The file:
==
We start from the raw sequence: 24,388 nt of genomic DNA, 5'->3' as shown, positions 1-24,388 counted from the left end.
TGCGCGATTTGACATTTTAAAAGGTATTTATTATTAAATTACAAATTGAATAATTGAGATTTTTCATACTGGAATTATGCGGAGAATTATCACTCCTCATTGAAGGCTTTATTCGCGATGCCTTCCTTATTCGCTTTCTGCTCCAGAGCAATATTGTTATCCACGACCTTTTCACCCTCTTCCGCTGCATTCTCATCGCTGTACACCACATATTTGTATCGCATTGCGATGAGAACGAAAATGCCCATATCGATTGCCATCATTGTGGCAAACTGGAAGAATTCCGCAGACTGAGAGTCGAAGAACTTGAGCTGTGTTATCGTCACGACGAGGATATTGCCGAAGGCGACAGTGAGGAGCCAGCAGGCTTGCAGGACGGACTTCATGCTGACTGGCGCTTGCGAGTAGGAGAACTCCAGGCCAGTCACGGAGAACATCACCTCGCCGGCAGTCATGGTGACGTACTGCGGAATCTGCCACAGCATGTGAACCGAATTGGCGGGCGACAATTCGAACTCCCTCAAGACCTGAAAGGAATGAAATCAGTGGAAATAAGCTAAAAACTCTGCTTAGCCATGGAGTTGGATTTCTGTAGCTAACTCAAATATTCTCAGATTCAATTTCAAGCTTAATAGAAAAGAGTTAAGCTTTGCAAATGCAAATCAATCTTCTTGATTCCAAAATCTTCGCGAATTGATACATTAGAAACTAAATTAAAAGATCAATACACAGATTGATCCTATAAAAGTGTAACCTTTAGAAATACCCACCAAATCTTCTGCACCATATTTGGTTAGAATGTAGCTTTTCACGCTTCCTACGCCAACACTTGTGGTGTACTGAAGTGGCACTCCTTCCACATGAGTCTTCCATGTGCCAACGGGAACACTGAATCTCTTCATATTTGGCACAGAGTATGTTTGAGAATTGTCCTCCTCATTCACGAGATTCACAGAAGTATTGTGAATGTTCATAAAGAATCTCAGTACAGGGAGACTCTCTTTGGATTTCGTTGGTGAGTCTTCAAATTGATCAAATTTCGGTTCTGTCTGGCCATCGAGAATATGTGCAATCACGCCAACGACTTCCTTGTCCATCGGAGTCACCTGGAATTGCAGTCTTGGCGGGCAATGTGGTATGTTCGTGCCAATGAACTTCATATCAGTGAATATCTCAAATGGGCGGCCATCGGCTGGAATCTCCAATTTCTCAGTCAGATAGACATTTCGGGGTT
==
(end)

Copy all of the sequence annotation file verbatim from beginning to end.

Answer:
We start from the raw sequence: 24,388 nt of genomic DNA, 5'->3' as shown, positions 1-24,388 counted from the left end.
TGCGCGATTTGACATTTTAAAAGGTATTTATTATTAAATTACAAATTGAATAATTGAGATTTTTCATACTGGAATTATGCGGAGAATTATCACTCCTCATTGAAGGCTTTATTCGCGATGCCTTCCTTATTCGCTTTCTGCTCCAGAGCAATATTGTTATCCACGACCTTTTCACCCTCTTCCGCTGCATTCTCATCGCTGTACACCACATATTTGTATCGCATTGCGATGAGAACGAAAATGCCCATATCGATTGCCATCATTGTGGCAAACTGGAAGAATTCCGCAGACTGAGAGTCGAAGAACTTGAGCTGTGTTATCGTCACGACGAGGATATTGCCGAAGGCGACAGTGAGGAGCCAGCAGGCTTGCAGGACGGACTTCATGCTGACTGGCGCTTGCGAGTAGGAGAACTCCAGGCCAGTCACGGAGAACATCACCTCGCCGGCAGTCATGGTGACGTACTGCGGAATCTGCCACAGCATGTGAACCGAATTGGCGGGCGACAATTCGAACTCCCTCAAGACCTGAAAGGAATGAAATCAGTGGAAATAAGCTAAAAACTCTGCTTAGCCATGGAGTTGGATTTCTGTAGCTAACTCAAATATTCTCAGATTCAATTTCAAGCTTAATAGAAAAGAGTTAAGCTTTGCAAATGCAAATCAATCTTCTTGATTCCAAAATCTTCGCGAATTGATACATTAGAAACTAAATTAAAAGATCAATACACAGATTGATCCTATAAAAGTGTAACCTTTAGAAATACCCACCAAATCTTCTGCACCATATTTGGTTAGAATGTAGCTTTTCACGCTTCCTACGCCAACACTTGTGGTGTACTGAAGTGGCACTCCTTCCACATGAGTCTTCCATGTGCCAACGGGAACACTGAATCTCTTCATATTTGGCACAGAGTATGTTTGAGAATTGTCCTCCTCATTCACGAGATTCACAGAAGTATTGTGAATGTTCATAAAGAATCTCAGTACAGGGAGACTCTCTTTGGATTTCGTTGGTGAGTCTTCAAATTGATCAAATTTCGGTTCTGTCTGGCCATCGAGAATATGTGCAATCACGCCAACGACTTCCTTGTCCATCGGAGTCACCTGGAATTGCAGTCTTGGCGGGCAATGTGGTATGTTCGTGCCAATGAACTTCATATCAGTGAATATCTCAAATGGGCGGCCATCGGCTGGAATCTCCAATTTCTCAGTCAGATAGACATTTCGGGGTT